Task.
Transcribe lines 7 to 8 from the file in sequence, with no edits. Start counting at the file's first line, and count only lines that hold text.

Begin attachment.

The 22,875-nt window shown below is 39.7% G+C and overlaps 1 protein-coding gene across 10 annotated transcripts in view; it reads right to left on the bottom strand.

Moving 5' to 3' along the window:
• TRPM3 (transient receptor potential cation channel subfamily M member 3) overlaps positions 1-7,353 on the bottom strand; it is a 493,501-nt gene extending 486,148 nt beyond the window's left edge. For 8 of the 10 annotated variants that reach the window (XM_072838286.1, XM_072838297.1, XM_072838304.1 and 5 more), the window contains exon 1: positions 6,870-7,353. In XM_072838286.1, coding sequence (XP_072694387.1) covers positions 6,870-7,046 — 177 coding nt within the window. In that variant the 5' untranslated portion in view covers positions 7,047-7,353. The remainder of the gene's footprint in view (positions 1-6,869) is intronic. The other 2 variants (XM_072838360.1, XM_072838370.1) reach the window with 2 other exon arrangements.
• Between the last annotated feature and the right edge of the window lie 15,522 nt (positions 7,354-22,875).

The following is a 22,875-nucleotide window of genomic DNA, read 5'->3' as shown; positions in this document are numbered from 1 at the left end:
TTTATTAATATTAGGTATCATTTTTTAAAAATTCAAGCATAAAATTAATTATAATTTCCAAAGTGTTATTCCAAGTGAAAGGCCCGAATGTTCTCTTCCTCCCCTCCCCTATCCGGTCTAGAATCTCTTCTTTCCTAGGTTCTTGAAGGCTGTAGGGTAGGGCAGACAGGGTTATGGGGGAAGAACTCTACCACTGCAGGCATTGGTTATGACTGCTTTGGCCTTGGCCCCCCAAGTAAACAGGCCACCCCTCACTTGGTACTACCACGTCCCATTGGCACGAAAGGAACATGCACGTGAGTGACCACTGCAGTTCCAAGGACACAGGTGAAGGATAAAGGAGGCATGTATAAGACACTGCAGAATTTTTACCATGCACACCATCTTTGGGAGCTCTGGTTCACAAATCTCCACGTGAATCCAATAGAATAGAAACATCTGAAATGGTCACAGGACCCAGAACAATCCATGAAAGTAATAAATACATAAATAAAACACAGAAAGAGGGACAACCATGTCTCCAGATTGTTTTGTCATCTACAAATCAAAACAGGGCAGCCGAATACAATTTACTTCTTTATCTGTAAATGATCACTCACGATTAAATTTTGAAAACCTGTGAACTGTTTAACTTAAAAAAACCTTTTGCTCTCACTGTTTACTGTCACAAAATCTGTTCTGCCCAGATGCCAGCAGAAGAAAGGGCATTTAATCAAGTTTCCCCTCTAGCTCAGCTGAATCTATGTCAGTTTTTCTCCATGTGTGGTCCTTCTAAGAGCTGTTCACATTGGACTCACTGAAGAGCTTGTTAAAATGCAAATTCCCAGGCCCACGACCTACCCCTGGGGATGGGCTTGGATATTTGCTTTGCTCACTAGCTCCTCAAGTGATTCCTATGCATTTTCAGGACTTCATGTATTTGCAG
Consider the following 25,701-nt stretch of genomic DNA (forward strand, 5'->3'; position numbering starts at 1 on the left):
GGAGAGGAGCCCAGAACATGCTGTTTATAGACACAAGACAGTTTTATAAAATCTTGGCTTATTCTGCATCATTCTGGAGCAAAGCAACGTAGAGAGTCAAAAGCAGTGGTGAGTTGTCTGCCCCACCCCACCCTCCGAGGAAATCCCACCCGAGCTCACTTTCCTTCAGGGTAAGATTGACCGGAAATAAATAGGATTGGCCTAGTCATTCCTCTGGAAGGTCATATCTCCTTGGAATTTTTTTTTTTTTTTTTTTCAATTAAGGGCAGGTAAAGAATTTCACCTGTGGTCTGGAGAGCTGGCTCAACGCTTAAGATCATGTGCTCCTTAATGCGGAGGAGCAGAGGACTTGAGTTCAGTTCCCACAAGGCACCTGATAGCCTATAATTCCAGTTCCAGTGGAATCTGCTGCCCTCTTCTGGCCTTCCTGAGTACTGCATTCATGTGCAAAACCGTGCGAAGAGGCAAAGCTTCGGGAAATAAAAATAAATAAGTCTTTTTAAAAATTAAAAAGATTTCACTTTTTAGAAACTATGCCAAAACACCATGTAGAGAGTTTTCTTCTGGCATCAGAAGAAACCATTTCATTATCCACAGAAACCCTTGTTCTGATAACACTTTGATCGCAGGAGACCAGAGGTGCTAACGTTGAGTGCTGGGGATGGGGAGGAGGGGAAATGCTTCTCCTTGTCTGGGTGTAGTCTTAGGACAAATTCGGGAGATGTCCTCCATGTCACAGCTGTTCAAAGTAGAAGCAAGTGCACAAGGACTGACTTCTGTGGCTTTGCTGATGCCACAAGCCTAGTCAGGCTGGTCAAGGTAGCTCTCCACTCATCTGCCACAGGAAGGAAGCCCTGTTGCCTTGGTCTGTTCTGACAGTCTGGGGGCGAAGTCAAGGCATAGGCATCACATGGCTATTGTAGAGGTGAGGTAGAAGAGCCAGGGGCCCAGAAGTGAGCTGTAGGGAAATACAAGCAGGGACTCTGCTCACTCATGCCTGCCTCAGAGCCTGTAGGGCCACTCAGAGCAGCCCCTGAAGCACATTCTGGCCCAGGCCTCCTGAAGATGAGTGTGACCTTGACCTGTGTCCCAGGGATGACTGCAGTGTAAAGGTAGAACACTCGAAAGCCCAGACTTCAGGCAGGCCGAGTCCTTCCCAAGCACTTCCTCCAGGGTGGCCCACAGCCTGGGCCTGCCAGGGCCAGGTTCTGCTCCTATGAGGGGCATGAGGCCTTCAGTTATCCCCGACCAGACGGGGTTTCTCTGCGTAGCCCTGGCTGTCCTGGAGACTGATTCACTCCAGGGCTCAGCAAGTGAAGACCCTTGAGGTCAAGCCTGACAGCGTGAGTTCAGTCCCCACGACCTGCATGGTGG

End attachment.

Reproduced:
Consider the following 25,701-nt stretch of genomic DNA (forward strand, 5'->3'; position numbering starts at 1 on the left):
GGAGAGGAGCCCAGAACATGCTGTTTATAGACACAAGACAGTTTTATAAAATCTTGGCTTATTCTGCATCATTCTGGAGCAAAGCAACGTAGAGAGTCAAAAGCAGTGGTGAGTTGTCTGCCCCACCCCACCCTCCGAGGAAATCCCACCCGAGCTCACTTTCCTTCAGGGTAAGATTGACCGGAAATAAATAGGATTGGCCTAGTCATTCCTCTGGAAGGTCATATCTCCTTGGAATTTTTTTTTTTTTTTTTTTCAATTAAGGGCAGGTAAAGAATTTCACCTGTGGTCTGGAGAGCTGGCTCAACGCTTAAGATCATGTGCTCCTTAATGCGGAGGAGCAGAGGACTTGAGTTCAGTTCCCACAAGGCACCTGATAGCCTATAATTCCAGTTCCAGTGGAATCTGCTGCCCTCTTCTGGCCTTCCTGAGTACTGCATTCATGTGCAAAACCGTGCGAAGAGGCAAAGCTTCGGGAAATAAAAATAAATAAGTCTTTTTAAAAATTAAAAAGATTTCACTTTTTAGAAACTATGCCAAAACACCATGTAGAGAGTTTTCTTCTGGCATCAGAAGAAACCATTTCATTATCCACAGAAACCCTTGTTCTGATAACACTTTGATCGCAGGAGACCAGAGGTGCTAACGTTGAGTGCTGGGGATGGGGAGGAGGGGAAATGCTTCTCCTTGTCTGGGTGTAGTCTTAGGACAAATTCGGGAGATGTCCTCCATGTCACAGCTGTTCAAAGTAGAAGCAAGTGCACAAGGACTGACTTCTGTGGCTTTGCTGATGCCACAAGCCTAGTCAGGCTGGTCAAGGTAGCTCTCCACTCATCTGCCACAGGAAGGAAGCCCTGTTGCCTTGGTCTGTTCTGACAGTCTGGGGGCGAAGTCAAGGCATAGGCATCACATGGCTATTGTAGAGGTGAGGTAGAAGAGCCAGGGGCCCAGAAGTGAGCTGTAGGGAAATACAAGCAGGGACTCTGCTCACTCATGCCTGCCTCAGAGCCTGTAGGGCCACTCAGAGCAGCCCCTGAAGCACATTCTGGCCCAGGCCTCCTGAAGATGAGTGTGACCTTGACCTGTGTCCCAGGGATGACTGCAGTGTAAAGGTAGAACACTCGAAAGCCCAGACTTCAGGCAGGCCGAGTCCTTCCCAAGCACTTCCTCCAGGGTGGCCCACAGCCTGGGCCTGCCAGGGCCAGGTTCTGCTCCTATGAGGGGCATGAGGCCTTCAGTTATCCCCGACCAGACGGGGTTTCTCTGCGTAGCCCTGGCTGTCCTGGAGACTGATTCACTCCAGGGCTCAGCAAGTGAAGACCCTTGAGGTCAAGCCTGACAGCGTGAGTTCAGTCCCCACGACCTGCATGGTGG